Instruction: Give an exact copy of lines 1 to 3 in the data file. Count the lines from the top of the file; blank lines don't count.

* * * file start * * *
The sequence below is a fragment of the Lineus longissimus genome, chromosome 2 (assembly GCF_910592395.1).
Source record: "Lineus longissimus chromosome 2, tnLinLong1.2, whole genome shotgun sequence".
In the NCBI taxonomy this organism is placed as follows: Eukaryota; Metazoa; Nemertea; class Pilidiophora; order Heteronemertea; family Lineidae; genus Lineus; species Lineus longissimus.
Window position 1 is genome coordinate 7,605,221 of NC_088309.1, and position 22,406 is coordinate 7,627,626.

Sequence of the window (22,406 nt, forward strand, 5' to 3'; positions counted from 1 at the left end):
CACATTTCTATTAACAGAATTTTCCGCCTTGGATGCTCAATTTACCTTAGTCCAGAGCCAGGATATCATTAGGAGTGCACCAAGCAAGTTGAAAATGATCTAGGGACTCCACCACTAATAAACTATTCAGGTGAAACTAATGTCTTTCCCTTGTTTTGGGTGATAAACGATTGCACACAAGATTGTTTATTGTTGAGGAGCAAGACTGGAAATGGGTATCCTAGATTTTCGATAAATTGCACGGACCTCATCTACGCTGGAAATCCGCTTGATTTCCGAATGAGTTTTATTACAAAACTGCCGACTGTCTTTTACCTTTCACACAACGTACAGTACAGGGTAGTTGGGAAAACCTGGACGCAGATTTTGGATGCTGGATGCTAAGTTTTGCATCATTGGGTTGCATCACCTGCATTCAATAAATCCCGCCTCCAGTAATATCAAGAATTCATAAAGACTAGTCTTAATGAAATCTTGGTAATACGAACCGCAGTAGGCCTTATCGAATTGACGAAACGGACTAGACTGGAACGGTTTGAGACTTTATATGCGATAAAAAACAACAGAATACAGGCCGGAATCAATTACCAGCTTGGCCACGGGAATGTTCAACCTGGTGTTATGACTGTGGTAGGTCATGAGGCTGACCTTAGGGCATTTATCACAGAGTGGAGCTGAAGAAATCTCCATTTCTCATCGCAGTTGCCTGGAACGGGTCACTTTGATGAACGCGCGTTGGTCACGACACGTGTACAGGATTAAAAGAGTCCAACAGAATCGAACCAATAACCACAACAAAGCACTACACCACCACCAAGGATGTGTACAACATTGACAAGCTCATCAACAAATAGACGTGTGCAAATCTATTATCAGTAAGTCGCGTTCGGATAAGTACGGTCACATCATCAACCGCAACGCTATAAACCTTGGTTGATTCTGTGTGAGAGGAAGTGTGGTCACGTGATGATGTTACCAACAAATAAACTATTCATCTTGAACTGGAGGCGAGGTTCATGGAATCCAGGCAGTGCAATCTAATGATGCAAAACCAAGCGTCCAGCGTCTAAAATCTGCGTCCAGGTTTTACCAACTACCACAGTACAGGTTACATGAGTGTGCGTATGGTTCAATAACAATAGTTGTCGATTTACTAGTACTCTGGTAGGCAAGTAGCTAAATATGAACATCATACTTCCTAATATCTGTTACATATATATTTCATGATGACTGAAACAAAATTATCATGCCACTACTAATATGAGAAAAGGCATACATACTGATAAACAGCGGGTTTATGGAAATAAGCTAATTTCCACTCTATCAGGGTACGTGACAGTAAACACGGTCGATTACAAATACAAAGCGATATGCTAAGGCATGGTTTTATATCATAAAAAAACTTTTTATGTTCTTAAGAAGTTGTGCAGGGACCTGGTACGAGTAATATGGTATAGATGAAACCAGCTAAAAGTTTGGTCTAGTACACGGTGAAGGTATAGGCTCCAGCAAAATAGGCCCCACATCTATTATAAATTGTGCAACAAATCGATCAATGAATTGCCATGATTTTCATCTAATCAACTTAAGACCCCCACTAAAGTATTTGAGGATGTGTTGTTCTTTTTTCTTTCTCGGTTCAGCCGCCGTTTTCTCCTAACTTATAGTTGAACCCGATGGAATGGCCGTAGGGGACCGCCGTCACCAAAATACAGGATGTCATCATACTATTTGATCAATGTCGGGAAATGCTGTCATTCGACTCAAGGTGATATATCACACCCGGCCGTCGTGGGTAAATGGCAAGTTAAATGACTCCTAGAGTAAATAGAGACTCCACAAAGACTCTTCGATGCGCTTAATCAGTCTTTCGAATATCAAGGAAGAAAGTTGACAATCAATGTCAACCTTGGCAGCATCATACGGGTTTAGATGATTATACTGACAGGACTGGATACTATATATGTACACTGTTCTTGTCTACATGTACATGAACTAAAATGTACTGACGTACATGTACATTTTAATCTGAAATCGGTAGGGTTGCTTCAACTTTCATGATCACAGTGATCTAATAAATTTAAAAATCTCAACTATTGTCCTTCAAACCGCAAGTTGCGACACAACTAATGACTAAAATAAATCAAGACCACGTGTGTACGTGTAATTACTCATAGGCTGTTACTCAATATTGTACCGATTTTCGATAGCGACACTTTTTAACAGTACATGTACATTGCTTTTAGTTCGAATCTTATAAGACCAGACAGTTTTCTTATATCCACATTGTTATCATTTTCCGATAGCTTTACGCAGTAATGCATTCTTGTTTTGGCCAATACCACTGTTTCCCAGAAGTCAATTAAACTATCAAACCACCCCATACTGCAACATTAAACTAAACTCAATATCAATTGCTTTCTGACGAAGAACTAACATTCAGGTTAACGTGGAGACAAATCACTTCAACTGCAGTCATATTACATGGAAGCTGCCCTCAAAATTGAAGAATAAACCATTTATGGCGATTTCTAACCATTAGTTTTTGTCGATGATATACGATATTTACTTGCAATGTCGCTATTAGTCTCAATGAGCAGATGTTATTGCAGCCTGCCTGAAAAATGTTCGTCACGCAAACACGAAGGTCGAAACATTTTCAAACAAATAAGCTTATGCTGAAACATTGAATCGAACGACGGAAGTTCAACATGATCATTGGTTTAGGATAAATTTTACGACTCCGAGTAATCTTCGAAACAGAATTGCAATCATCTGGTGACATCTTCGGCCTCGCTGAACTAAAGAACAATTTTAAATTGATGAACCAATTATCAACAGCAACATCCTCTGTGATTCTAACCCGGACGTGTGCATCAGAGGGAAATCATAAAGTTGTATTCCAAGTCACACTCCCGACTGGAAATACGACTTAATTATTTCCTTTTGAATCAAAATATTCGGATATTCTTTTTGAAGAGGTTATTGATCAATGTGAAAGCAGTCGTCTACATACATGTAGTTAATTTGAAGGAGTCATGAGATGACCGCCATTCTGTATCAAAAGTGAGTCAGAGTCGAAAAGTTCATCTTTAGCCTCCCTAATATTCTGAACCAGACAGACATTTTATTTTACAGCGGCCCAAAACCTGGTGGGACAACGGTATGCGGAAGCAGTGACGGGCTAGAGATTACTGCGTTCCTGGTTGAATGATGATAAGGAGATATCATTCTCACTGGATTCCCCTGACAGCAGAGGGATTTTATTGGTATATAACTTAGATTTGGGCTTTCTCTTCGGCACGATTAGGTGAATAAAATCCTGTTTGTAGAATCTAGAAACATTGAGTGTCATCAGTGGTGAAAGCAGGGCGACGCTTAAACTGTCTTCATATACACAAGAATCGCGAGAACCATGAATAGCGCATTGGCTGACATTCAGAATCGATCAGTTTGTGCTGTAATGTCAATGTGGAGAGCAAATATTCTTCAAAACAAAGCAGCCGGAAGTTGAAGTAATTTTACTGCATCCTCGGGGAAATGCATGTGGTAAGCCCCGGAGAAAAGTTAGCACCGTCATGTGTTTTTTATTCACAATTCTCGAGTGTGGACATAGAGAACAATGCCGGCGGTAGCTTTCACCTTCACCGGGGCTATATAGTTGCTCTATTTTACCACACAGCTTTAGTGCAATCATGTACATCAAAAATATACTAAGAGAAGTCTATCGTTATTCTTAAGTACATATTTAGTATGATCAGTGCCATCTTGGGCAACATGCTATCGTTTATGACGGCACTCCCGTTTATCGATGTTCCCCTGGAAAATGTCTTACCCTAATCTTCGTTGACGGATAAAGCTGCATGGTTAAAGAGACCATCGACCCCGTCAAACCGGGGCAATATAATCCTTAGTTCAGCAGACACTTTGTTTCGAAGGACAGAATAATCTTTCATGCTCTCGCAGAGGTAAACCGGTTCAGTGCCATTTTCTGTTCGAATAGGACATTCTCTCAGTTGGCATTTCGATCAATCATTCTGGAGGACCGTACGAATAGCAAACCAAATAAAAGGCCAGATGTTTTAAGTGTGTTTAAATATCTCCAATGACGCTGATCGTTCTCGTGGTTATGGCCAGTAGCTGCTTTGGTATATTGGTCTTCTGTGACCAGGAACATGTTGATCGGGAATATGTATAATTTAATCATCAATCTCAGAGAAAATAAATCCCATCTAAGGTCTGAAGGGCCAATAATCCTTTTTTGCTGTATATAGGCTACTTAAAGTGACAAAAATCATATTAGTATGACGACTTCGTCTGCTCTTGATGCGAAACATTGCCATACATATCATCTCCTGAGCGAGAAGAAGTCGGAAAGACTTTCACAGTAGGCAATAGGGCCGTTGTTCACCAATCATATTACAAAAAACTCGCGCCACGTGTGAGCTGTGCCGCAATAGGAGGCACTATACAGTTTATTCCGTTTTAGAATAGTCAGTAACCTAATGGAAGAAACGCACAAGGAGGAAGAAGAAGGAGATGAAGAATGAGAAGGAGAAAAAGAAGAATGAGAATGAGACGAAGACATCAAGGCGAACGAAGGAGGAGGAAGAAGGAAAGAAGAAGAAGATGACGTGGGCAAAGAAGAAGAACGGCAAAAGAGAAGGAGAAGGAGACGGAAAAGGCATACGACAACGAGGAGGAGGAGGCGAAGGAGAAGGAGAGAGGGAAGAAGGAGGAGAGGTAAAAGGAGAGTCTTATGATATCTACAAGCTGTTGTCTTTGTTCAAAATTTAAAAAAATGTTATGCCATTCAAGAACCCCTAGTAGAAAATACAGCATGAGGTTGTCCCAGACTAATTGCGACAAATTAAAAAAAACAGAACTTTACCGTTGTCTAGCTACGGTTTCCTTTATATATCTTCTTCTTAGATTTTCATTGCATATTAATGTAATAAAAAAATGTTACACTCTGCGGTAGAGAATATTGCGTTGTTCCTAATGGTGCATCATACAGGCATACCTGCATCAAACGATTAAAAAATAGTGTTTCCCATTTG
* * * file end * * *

The sequence below is a fragment of the Lineus longissimus genome, chromosome 2 (assembly GCF_910592395.1).
Source record: "Lineus longissimus chromosome 2, tnLinLong1.2, whole genome shotgun sequence".
In the NCBI taxonomy this organism is placed as follows: Eukaryota; Metazoa; Nemertea; class Pilidiophora; order Heteronemertea; family Lineidae; genus Lineus; species Lineus longissimus.